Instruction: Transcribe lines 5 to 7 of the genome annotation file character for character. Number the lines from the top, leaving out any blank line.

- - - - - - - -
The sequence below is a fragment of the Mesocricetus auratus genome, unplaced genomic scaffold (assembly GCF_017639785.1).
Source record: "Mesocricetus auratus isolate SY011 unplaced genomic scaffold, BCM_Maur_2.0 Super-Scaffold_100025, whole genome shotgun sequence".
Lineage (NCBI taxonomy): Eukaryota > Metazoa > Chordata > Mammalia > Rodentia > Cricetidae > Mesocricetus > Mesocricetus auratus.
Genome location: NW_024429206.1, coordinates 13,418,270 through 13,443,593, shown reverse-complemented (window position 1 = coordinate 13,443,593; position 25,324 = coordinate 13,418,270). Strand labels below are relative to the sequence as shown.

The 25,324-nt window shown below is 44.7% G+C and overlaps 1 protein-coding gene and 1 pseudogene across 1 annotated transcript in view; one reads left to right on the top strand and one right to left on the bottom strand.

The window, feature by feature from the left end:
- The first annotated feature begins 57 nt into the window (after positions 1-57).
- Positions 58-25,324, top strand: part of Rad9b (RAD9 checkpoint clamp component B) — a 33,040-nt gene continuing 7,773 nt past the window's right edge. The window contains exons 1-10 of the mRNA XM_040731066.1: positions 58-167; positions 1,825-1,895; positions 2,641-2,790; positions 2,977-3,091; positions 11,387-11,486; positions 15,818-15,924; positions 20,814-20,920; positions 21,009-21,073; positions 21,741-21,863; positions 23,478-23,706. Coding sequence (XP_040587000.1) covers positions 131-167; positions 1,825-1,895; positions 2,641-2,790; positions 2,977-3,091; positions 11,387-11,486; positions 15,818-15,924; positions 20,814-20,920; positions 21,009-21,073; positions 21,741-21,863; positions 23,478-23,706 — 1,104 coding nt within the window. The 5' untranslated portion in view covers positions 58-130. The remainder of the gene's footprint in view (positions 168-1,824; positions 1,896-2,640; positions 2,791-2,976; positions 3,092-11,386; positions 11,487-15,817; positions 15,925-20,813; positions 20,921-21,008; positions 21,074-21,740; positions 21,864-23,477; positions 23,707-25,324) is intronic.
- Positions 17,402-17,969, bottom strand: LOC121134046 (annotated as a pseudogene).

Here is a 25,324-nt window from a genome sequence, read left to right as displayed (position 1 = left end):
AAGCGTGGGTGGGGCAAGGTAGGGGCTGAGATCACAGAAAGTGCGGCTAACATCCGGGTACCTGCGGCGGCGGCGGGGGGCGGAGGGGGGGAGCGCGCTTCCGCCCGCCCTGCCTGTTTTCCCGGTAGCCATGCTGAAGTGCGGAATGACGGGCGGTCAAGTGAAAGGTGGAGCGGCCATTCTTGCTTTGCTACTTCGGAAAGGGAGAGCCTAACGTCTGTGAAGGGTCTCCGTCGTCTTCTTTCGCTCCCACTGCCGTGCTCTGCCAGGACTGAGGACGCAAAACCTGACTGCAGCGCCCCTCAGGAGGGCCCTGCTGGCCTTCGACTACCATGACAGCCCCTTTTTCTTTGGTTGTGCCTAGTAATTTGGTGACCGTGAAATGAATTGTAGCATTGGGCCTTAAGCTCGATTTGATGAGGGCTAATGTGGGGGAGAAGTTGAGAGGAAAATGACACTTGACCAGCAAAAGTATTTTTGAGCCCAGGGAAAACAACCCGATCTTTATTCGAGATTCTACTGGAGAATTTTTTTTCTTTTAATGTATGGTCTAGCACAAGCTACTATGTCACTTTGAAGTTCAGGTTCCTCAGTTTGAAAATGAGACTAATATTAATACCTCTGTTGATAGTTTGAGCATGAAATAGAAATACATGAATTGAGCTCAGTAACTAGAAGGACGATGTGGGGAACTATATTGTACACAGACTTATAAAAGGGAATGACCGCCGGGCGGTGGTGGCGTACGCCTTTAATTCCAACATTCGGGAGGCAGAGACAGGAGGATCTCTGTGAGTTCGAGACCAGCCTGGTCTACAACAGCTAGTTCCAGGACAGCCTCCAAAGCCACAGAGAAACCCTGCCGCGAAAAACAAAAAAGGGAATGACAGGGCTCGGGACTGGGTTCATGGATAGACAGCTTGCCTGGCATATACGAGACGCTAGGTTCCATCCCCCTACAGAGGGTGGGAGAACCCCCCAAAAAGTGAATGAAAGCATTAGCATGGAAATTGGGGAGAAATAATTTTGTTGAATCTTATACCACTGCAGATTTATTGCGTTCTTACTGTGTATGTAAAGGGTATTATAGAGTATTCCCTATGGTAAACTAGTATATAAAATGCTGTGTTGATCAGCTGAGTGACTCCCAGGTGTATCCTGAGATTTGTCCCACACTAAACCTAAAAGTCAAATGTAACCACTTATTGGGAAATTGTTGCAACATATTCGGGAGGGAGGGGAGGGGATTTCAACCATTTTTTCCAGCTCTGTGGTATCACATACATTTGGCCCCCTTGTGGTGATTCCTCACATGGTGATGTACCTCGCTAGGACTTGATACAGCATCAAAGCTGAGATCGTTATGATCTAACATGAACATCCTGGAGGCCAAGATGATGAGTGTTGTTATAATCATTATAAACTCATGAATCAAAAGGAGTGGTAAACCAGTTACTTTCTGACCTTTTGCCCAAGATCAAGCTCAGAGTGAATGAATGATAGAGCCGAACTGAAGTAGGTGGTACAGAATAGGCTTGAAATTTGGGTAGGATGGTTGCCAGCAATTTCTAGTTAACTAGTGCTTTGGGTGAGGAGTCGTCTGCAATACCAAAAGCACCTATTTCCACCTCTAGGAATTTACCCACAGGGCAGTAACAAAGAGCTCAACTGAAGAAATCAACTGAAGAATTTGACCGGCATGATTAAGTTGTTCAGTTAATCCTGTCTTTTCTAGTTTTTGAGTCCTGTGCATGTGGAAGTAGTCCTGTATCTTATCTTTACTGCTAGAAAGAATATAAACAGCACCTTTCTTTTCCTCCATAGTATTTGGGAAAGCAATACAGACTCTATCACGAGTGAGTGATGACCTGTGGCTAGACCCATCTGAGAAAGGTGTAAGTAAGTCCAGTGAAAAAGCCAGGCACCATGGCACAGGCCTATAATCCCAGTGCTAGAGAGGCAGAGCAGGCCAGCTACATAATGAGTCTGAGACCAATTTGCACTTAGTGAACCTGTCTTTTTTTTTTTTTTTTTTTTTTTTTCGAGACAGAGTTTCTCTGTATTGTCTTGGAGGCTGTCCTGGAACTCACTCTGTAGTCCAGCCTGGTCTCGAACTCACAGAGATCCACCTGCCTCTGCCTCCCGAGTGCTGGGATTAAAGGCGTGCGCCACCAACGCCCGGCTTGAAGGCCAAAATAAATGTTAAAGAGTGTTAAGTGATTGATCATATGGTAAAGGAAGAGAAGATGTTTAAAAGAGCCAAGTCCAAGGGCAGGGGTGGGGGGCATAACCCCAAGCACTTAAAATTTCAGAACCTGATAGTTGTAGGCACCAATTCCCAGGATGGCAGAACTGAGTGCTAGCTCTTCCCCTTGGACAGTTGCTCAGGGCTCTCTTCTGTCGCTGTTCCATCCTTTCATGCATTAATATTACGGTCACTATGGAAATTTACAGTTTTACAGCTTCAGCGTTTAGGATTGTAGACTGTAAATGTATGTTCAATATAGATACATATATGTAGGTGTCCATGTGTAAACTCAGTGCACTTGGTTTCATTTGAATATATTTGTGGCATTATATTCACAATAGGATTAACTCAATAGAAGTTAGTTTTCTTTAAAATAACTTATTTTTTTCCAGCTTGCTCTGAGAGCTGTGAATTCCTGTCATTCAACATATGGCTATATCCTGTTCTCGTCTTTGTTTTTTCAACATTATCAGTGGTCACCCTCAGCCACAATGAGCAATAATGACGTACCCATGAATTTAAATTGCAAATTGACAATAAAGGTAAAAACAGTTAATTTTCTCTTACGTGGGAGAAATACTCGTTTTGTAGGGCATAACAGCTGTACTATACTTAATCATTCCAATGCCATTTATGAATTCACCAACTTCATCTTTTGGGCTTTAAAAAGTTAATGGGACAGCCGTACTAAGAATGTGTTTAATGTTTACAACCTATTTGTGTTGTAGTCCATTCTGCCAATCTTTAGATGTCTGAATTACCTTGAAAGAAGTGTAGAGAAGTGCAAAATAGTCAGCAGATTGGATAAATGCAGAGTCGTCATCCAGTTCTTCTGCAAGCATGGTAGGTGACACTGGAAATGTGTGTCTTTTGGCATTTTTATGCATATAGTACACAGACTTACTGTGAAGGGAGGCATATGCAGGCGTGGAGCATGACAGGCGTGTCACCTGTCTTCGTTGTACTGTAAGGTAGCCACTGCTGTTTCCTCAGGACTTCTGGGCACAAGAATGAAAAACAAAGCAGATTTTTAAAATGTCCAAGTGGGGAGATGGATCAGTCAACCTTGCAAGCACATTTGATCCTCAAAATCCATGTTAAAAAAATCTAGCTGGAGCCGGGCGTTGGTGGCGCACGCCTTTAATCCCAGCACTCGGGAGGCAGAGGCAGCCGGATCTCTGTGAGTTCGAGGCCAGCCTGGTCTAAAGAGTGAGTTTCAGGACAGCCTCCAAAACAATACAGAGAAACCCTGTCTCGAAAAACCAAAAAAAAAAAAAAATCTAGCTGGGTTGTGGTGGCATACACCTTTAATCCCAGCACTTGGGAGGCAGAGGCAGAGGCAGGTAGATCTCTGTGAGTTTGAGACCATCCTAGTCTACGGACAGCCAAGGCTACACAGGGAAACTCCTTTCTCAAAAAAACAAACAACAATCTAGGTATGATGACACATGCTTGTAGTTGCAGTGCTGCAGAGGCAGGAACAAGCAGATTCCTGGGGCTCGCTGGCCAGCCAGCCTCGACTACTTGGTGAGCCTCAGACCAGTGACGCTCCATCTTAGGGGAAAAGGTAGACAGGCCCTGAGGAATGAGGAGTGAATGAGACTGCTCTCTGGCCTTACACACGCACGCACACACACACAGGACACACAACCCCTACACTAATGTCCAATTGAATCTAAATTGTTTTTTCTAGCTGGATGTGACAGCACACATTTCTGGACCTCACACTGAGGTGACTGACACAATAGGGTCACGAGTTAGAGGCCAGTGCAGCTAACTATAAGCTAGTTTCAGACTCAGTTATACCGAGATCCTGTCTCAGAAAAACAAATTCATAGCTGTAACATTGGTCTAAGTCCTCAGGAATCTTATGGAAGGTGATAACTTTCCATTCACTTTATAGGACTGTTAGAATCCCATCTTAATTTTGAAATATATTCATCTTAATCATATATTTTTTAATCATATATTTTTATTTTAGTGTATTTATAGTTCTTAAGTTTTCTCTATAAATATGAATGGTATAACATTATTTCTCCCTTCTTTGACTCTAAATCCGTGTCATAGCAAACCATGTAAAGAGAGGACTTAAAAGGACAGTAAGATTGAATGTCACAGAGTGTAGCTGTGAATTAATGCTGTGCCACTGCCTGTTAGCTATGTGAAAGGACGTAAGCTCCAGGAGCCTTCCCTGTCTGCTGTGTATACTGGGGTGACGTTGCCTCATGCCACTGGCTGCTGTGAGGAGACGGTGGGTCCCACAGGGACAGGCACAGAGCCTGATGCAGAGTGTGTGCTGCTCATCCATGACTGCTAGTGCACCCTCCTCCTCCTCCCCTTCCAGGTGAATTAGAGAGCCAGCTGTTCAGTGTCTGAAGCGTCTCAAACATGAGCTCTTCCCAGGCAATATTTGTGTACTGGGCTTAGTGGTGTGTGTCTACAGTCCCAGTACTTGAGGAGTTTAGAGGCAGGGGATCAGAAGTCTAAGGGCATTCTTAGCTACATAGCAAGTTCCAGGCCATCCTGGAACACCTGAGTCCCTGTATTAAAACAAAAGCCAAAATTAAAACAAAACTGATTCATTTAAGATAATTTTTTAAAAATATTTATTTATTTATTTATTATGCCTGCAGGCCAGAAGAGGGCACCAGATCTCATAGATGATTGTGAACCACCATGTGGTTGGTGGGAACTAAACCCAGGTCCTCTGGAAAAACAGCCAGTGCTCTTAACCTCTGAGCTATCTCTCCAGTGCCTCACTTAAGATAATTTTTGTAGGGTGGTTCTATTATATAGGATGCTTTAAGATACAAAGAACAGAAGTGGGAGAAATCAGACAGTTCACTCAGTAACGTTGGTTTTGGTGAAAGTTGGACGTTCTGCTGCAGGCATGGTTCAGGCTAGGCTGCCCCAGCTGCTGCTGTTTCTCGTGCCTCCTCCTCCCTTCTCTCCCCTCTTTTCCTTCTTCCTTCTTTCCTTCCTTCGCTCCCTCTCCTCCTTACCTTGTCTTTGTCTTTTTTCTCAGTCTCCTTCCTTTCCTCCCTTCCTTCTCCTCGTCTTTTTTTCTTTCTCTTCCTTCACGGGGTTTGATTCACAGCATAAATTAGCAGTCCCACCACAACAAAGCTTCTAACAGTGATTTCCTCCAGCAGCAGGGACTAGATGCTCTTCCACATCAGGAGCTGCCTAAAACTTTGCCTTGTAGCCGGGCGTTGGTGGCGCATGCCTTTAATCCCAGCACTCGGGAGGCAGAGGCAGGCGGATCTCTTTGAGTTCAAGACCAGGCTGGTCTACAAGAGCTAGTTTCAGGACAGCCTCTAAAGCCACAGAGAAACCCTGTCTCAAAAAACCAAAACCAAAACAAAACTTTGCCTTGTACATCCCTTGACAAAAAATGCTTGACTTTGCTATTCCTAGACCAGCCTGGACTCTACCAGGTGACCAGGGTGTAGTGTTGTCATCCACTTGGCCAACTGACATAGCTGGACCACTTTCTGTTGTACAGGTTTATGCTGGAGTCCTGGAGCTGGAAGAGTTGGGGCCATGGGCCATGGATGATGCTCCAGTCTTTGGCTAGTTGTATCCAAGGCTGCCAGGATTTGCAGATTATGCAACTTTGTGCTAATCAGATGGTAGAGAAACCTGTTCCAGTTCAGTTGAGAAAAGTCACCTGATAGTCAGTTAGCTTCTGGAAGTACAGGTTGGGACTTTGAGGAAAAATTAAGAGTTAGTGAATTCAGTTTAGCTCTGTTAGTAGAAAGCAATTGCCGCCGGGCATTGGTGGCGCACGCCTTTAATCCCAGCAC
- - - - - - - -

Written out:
The 25,324-nt window shown below is 44.7% G+C and overlaps 1 protein-coding gene and 1 pseudogene across 1 annotated transcript in view; one reads left to right on the top strand and one right to left on the bottom strand.

The window, feature by feature from the left end:
- The first annotated feature begins 57 nt into the window (after positions 1-57).